So, it's decided. Spain will face Italy in the final Euro 2012 after many believed that Germany were shoe-ins to progress past the Azzurri. Much of the credit should go to Cesare Prandelli for the Italian's surprise appearance in Sunday's showdown, with the former Fiorentina boss taking a team who had failed so spectacularly at the World Cup in 2010 and has turned them into one of Europe's finest once again.
In comparison, after Spain hit the heights of world glory in South Africa many have begun to claim their style of play is boring and predictable. The fact is that Del Bosque's side's style is predictable but only as one can assume that they will dominate possession of the ball and be patient in carving out chances. Whether that is boring or not is highly debatable.
There is no doubt that the reigning champions will remain favourites to retain their title this weekend, but if the two sides play as they did in the semi-finals respectively, another shock could well be on the cards.
These two teams will be extremely familiar with one another having contested their opening match of the tournament, which ended in a stalemate. There were some interesting tactical decisions made in the game, with Italy opting for 3 at the back in the absence of Barzagli and Spain playing without a recognised striker.
However, it would be hard to see the same systems played come Sunday, with Italy growing with every game and settling into a 4-3-1-2 system extremely nicely in the latter stages. Del Bosque, meanwhile, has been questioned for not knowing whether to field a centre-forward or not, with Negredo doing the case for ‘not’ no harm with a non-existent display against Portugal.
When Spain did bring on Fernando Torres when the two sides met earlier in the month, however, the Chelsea man caused problems for a makeshift Italy backline, and that could see him start this weekend. Makeshift, though, is certainly not a term you could use for Prandelli's fully fit defence, with 4 of the back 5, including keeper Buffon, inspiring an unbeaten season in Serie A for champions Juventus.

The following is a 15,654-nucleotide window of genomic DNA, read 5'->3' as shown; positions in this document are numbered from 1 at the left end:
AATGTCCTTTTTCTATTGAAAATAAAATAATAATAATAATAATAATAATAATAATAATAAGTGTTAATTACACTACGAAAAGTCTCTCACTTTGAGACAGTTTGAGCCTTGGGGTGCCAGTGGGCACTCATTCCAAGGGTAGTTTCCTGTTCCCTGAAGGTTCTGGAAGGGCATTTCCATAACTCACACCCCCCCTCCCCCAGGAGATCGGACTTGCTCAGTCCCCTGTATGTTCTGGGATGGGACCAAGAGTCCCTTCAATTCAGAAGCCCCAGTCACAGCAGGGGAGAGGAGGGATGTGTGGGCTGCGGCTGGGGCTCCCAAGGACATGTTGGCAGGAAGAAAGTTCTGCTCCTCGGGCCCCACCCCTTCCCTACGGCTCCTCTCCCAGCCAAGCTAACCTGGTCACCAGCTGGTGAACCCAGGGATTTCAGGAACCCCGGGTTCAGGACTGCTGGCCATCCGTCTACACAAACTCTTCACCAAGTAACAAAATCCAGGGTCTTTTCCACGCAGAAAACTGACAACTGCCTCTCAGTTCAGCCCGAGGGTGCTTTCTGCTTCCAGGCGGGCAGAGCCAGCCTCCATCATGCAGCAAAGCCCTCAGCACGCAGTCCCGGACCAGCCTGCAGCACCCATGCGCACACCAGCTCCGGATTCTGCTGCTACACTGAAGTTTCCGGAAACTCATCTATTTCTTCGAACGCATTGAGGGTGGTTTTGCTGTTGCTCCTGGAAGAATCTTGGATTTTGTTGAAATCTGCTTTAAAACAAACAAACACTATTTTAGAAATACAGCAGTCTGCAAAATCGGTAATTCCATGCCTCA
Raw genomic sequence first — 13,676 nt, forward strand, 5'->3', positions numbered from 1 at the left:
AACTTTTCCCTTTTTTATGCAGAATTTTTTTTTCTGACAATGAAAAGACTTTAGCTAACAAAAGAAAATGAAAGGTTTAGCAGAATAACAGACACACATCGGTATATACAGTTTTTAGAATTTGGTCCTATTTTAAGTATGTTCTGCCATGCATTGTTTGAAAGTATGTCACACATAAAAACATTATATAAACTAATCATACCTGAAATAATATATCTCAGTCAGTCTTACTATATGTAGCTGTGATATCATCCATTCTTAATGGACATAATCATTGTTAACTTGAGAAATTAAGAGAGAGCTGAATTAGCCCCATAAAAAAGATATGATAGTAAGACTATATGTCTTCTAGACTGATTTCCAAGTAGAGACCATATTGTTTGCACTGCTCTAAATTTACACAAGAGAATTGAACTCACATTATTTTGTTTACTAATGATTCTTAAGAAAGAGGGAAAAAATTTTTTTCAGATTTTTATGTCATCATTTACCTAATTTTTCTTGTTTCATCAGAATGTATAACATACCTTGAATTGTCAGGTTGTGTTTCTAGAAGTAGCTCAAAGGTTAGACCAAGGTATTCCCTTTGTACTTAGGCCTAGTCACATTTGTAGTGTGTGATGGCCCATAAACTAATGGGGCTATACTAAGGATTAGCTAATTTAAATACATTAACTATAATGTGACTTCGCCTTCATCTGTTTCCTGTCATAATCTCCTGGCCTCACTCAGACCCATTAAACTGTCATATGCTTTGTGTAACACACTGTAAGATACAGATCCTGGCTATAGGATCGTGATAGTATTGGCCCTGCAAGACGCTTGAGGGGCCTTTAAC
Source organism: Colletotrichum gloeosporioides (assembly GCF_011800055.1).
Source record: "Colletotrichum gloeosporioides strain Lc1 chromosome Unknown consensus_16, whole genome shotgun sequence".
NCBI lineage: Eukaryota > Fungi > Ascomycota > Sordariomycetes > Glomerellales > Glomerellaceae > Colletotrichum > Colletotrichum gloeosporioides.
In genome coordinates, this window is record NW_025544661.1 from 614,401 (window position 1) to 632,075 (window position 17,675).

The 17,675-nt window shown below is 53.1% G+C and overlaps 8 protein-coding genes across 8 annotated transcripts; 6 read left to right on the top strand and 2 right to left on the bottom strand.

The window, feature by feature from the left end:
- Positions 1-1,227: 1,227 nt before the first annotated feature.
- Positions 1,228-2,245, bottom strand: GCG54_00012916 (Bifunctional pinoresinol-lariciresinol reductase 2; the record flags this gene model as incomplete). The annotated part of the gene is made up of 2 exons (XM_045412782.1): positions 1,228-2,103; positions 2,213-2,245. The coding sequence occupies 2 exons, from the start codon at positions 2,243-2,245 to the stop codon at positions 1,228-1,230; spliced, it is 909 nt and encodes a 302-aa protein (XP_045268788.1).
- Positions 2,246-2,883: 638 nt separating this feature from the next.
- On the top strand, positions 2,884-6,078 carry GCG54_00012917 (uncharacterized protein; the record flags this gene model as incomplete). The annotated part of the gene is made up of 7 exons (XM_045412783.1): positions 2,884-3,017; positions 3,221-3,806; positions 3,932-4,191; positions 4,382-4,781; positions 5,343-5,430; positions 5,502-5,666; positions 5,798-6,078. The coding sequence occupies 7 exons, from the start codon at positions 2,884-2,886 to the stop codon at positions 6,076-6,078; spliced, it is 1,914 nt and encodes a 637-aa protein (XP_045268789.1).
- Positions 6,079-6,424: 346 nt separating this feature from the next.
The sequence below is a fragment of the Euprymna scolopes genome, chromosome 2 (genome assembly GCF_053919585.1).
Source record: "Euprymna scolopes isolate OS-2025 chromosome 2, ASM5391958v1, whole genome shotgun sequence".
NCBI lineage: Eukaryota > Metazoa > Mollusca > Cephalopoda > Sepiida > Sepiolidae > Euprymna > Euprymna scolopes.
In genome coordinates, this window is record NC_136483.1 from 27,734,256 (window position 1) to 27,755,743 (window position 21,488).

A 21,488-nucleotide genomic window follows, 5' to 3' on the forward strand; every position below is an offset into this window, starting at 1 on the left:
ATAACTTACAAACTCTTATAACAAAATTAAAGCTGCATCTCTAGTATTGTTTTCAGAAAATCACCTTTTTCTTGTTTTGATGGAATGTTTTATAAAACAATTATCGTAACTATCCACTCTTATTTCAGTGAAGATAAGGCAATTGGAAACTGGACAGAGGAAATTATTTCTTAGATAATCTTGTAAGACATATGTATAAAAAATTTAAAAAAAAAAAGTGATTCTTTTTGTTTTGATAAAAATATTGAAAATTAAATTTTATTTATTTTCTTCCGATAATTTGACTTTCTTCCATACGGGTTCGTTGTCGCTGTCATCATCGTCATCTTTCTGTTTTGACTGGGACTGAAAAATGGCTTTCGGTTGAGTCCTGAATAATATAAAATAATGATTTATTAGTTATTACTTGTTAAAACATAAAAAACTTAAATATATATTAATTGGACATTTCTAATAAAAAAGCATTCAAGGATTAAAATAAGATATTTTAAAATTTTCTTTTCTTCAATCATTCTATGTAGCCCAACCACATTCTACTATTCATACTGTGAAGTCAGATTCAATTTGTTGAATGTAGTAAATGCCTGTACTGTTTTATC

Organisation vs Fluidity
Much has been made of Italy's traditional in your face style of play, frustrating teams with drilled defences and not looking to entertain. The fact of the matter is, Prandelli has ensured that they haven't ditched their famed solidity but merely looked to build from it as a base from which to entertain, with the two forwards asked to do very little in terms of tracking. The Azzuri midfield, perhaps more so than the defence, now represents the real steel of the team, getting through a substantial amount of work. The likes of De Rossi (2.4 tackles and 3 interceptions per game) and Marchisio (2.4 tackles and 1.6 interceptions per game) are certainly the unsung heroes for the side.
In Pirlo they have a real master of the pass, with an 88% accuracy, and though many are quick to say he doesn't have the legs anymore he has played every single minute of Italy's tournament so far, including the entirety of extra time against England. He can keep possession as well as play direct balls to the target man, with a tournament high of 9.8 long passes per game, but now also has further creative options up field in Montolivo and Cassano.
A comparison of the player positions of the two sides in the semis shows just how organised Italy are, yet remaining flexible to flit between tactics, while Spain have far more freedom in their movement. Their map vs Portugal shows as many as 5 players in and around the centre circle, which of course doesn't mean that they are stationed in the middle, but constantly switching positions from side to side.
Del Bosque asks his players rotate in attack but also likes his full-backs to bomb on, with Jordi Alba impressing up to now in particular, with 1.4 dribbles per game the second most of any defender at Euro 2012. They will therefore look to get at Italy's right-back on the day, be it Balzaretti, Abate or Maggio, and Marchisio is likely to be tasked with helping to quash the threat of Iniesta and co., with the Barca-midfielder sharing the unenviable lead for shots without scoring, with 19.
In terms of an individual contest, many will be keen to see who comes out on top in the battle of the midfield maestros, with arguably the two greatest passers in the game right now going head to head, as Andrea Pirlo meets Xavi. Going into the tournament, the naive will have overlooked Pirlo's impact on a rejuvenated Juve side and in turn his pivotal role in the national set-up. Xavi, meanwhile, is lauded the world round, and rightly so, but has the pendulum now swung in favour of the Italian.
Form suggests that this is the case, with the WhoScored ratings from the tournament so far indicating Pirlo's growing dominance on the competition since the opener against Xavi's Spain. In contrast, the Barca-man was imperious against Italy but has faded since; completing a mortal's tally of 70 passes in the semi-final. The Spaniard's will be mindful, however, that Xavi was on another level against Italy last time out, with 107 passes helping him to his best rating of 7.82 at the tournament, with Pirlo's modest tally of 39 leading to his worst, yet still impressive rating of 7.18.